Because the app is meant to accompany parties, Jones and Boss are targeting college students as a customer base.

"Not only is it easier for (students) to understand the app and the concept, college students also love good music," Boss said. "And the market size is huge."

Explore further: Personalization makes Pandora Premium a worthy Spotify rival

5 shares

Related Stories

Streaming subscription boom boosts US music sales

January 3, 2017

Song streaming on subscription services more than doubled in the United States last year, bringing solid growth to the music industry despite sagging album sales, data showed Monday.

Who's Who in music streaming: Tidal, Spotify, Pandora & more

March 31, 2015

Since Apple shook up the music world with iTunes a little more than a decade ago, online music has exploded and become the central way many people enjoy and discover music. Internet services such as Pandora and Spotify have ...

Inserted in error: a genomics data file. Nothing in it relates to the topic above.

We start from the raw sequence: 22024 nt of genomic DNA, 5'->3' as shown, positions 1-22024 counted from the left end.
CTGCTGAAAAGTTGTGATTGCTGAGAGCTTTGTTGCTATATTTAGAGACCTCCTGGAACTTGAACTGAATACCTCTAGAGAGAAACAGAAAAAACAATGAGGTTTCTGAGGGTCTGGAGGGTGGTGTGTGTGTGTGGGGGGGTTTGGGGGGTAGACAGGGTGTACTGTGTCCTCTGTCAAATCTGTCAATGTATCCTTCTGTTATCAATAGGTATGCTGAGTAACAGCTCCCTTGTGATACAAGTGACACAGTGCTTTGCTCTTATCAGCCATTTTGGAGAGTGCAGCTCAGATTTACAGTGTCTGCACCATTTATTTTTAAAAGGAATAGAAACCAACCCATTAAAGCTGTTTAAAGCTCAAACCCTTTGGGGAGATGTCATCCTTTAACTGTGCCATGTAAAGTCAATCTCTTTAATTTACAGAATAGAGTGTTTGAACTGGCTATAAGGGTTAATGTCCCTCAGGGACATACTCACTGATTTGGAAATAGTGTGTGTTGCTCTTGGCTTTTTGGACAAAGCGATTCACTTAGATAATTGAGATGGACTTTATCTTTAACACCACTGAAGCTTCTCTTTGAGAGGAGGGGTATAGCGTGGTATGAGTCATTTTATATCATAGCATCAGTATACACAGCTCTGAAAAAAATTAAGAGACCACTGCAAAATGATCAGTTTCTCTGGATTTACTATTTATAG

Recommended for you

Galactic center visualization delivers star power

March 21, 2019

Want to take a trip to the center of the Milky Way? Check out a new immersive, ultra-high-definition visualization. This 360-movie offers an unparalleled opportunity to look around the center of the galaxy, from the vantage ...

Ultra-sharp images make old stars look absolutely marvelous

March 21, 2019

Using high-resolution adaptive optics imaging from the Gemini Observatory, astronomers have uncovered one of the oldest star clusters in the Milky Way Galaxy. The remarkably sharp image looks back into the early history of ...

When more women make decisions, the environment wins

March 21, 2019

When more women are involved in group decisions about land management, the group conserves more—particularly when offered financial incentives to do so, according to a new University of Colorado Boulder study published ...

1 comment

Adjust slider to filter visible comments by rank

Display comments: newest first

EmceeSquared
2.3 / 5 (3) Apr 23, 2017
Does Phys.org take money to run ads like this story? The Minneapolis Star-Tribune probably does, but otherwise why would Phys.org run it?

Please sign in to add a comment. Registration is free, and takes less than a minute. Read more

Click here to reset your password.
Sign in to get notified via email when new comments are made.